AppDate: DStv taps Xbox, Hisense for app
DStv Now app expands, FNB gets Snapchat lens, Spotify offers data saver mode, in SEAN BACHER’s apps roundup
DStv Now for Xbox and Hisense
Usage of DStv Now, the online DStv service available free to DStv customers, is increasing rapidly with more than two million plays of live and Catch Up content per week. In addition to using DStv Now to watch TV on tablets and smartphones, an increasing number of DStv customers are also opting to use it as their primary method of getting DStv on additional TVs in the house. This is set to increase with the release of two new big-screen TV apps, one for Xbox gaming consoles (Xbox One, Xbox One S, Xbox One X) and another for Hisense smart TVs (2018 and newer models).
Expect to pay: A free download.
Platform: Any of the Xbox One range of gaming consoles and 2018 or later Hisense smart TVs.
Stockists: Visit the store linked to your Xbox console or HiSense smart TV.
Santam Safety Ideas
Start-up businesses that have a FinTech or InsurTech business venture brewing are called to enter the third annual Santam Safety Ideas competition. Safety solutions or InsurTech ventures that are ready for piloting could win up to R150 000 worth of incubation support and R200 000 in seed funding.
The Safety Ideas competition was launched two years ago in partnership with LaunchLab, Stellenbosch University’s startup incubator that facilitates valuable connections for corporates and startups sourced from the startup ecosystem and partner universities in South Africa. The previous winners are Herman Bester and Anton Swanevelder, co-founders of MyLifeLine – a wearable panic device that won the competition last year; and Ntsako Mgiba and Ntandoyenkosi Shezi, co-founders of Jonga – a cost-effective security system for low income families, which won the competition in 2017.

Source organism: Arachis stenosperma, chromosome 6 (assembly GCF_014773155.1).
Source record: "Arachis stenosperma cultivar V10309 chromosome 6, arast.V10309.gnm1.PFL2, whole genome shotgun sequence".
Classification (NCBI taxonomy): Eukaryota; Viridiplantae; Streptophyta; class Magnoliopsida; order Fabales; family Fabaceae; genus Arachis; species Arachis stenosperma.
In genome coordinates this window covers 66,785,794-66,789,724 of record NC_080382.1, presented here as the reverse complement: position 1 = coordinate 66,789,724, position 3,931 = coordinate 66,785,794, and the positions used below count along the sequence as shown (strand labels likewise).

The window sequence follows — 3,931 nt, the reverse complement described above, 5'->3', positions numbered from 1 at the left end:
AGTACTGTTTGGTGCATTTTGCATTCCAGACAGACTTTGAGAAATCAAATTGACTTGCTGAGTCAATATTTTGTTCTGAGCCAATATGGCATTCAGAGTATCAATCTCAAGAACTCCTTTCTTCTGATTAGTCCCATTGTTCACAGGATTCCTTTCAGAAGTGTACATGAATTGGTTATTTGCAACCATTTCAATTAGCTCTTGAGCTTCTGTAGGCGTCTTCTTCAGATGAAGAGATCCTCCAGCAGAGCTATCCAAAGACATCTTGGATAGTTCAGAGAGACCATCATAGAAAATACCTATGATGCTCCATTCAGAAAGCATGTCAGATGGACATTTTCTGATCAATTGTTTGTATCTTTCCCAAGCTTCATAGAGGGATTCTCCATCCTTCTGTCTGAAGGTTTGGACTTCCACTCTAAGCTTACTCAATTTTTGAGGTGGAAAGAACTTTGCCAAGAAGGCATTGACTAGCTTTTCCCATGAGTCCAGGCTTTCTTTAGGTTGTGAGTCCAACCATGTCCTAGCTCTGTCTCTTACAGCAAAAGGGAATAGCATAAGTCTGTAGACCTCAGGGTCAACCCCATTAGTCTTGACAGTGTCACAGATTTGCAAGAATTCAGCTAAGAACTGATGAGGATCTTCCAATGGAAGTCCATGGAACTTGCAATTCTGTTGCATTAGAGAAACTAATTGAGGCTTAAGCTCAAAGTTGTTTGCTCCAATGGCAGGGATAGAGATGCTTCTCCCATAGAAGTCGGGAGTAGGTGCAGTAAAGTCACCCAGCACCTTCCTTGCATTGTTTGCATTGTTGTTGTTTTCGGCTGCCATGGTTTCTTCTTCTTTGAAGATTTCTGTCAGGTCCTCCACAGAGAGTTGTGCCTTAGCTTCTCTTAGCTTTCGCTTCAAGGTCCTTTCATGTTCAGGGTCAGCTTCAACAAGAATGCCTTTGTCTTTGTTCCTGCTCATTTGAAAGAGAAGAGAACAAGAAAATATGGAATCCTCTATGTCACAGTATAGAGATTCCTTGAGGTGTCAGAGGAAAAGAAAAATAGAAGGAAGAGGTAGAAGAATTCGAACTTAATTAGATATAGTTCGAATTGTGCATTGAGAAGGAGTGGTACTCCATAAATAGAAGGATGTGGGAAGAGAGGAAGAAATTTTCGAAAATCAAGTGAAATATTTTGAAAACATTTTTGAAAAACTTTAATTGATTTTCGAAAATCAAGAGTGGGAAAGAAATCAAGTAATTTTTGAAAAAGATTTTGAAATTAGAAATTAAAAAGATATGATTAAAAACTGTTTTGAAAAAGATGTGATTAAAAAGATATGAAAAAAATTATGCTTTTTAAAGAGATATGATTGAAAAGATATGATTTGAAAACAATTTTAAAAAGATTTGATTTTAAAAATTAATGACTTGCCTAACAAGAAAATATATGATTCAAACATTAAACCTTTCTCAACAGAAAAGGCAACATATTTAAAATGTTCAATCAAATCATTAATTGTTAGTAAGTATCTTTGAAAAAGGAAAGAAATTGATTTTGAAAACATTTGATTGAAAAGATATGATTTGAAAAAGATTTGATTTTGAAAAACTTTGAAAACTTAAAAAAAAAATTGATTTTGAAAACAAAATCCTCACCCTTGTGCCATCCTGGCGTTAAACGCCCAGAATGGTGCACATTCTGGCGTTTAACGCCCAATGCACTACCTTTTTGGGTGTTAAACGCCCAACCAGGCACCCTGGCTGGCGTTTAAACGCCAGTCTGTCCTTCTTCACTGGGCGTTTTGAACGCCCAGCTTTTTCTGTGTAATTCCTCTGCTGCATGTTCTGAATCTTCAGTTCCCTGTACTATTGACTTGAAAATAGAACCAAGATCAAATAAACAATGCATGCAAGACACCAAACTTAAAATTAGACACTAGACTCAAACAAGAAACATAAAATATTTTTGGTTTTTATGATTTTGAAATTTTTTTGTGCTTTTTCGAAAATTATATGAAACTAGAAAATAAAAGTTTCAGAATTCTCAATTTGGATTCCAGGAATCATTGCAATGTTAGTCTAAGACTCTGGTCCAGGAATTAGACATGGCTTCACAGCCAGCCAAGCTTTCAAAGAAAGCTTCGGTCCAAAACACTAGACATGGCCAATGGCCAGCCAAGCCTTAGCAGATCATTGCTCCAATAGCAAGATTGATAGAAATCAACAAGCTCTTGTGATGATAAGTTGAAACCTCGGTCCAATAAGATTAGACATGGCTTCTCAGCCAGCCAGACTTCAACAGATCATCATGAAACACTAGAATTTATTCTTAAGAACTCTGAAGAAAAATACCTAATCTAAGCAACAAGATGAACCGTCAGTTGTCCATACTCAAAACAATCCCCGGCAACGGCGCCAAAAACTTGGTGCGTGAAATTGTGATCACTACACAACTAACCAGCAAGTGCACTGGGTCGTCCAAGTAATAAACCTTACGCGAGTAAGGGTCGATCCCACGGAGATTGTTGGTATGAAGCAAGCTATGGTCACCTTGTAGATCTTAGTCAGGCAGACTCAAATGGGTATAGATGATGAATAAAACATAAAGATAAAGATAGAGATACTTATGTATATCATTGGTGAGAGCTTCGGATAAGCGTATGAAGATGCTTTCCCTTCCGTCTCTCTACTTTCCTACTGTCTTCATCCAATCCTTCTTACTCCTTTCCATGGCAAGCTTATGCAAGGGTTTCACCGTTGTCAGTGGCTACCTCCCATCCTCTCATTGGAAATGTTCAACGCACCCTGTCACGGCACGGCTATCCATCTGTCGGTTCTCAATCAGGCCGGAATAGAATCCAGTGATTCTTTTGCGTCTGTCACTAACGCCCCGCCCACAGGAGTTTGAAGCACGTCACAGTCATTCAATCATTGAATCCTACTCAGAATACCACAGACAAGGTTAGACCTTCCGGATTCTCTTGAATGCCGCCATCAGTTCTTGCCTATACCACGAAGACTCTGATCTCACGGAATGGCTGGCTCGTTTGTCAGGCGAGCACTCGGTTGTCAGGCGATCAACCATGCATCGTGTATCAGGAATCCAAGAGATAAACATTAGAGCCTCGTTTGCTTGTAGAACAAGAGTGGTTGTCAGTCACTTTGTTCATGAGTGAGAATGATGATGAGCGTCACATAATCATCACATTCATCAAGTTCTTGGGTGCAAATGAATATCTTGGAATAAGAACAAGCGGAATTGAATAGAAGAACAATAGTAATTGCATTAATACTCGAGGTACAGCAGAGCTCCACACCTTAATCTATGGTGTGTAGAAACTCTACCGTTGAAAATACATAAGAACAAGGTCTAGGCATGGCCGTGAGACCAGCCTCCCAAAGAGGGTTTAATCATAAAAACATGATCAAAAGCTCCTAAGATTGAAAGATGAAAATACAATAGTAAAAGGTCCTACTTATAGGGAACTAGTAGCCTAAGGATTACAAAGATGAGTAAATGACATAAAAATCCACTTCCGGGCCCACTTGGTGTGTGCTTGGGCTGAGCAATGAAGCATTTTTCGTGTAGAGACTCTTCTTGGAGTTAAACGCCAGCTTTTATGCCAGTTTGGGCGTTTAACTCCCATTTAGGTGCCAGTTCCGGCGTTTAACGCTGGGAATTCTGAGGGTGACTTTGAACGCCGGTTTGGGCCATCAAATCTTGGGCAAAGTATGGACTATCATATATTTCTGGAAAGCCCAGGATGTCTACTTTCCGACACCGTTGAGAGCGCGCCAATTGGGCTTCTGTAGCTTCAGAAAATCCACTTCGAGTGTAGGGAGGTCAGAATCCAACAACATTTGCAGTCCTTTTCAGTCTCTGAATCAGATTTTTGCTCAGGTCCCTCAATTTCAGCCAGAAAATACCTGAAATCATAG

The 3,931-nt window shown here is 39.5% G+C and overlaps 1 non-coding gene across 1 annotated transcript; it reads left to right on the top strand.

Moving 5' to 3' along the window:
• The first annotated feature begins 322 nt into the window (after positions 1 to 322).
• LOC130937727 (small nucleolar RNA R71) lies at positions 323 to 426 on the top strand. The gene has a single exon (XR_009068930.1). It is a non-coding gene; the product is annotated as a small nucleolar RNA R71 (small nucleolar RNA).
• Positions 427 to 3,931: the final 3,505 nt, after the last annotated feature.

Entries close on 28 February 2019. For more information on how to enter, visit: www.santam.co.za/safetyideas/
Click here to read about the FNB Snapchat lens, Spotify Free with data saver, and 00:37.
Fortnite fixes hackers’ hole
Epic Games has repaired a vulnerability that exposed Fortnite, the world’s most popular game of the moment, to hackers. The hole, which was left in Epic’s web infrastructure, allowed hackers to target players with email that appeared to come from Epic Games, but would have led them to a phishing site, where their log-in details would have been stolen.
Researchers at cyber security solutions provider Check Point Software alerted Epic to vulnerabilities that could have affected any player of the hugely popular online battle game.
Fortnite has nearly 80 million players worldwide. The game is popular on all gaming platforms, including Android, iOS, PC via Microsoft Windows and consoles such as Xbox One and PlayStation 4. In addition to casual players, Fortnite is used by professional gamers who stream their sessions online, and is popular with e-sports enthusiasts.
If exploited, the vulnerability would have given an attacker full access to a user’s account and their personal information as well as enabling them to purchase virtual in-game currency using the victim’s payment card details. The vulnerability would also have allowed for a massive invasion of privacy, as an attacker could listen to in-game chatter as well as surrounding sounds and conversations within the victim’s home or other location of play.
While Fortnite players had previously been targeted by scams that deceived them into logging into fake websites that promised to generate Fortnite’s ‘V-Buck’ in-game currency, these new vulnerabilities could have been exploited without the player handing over any login details
Click here to read how the Fortnite hack worked
To win a set of three Fortnite Funko Pop Figurines, click here.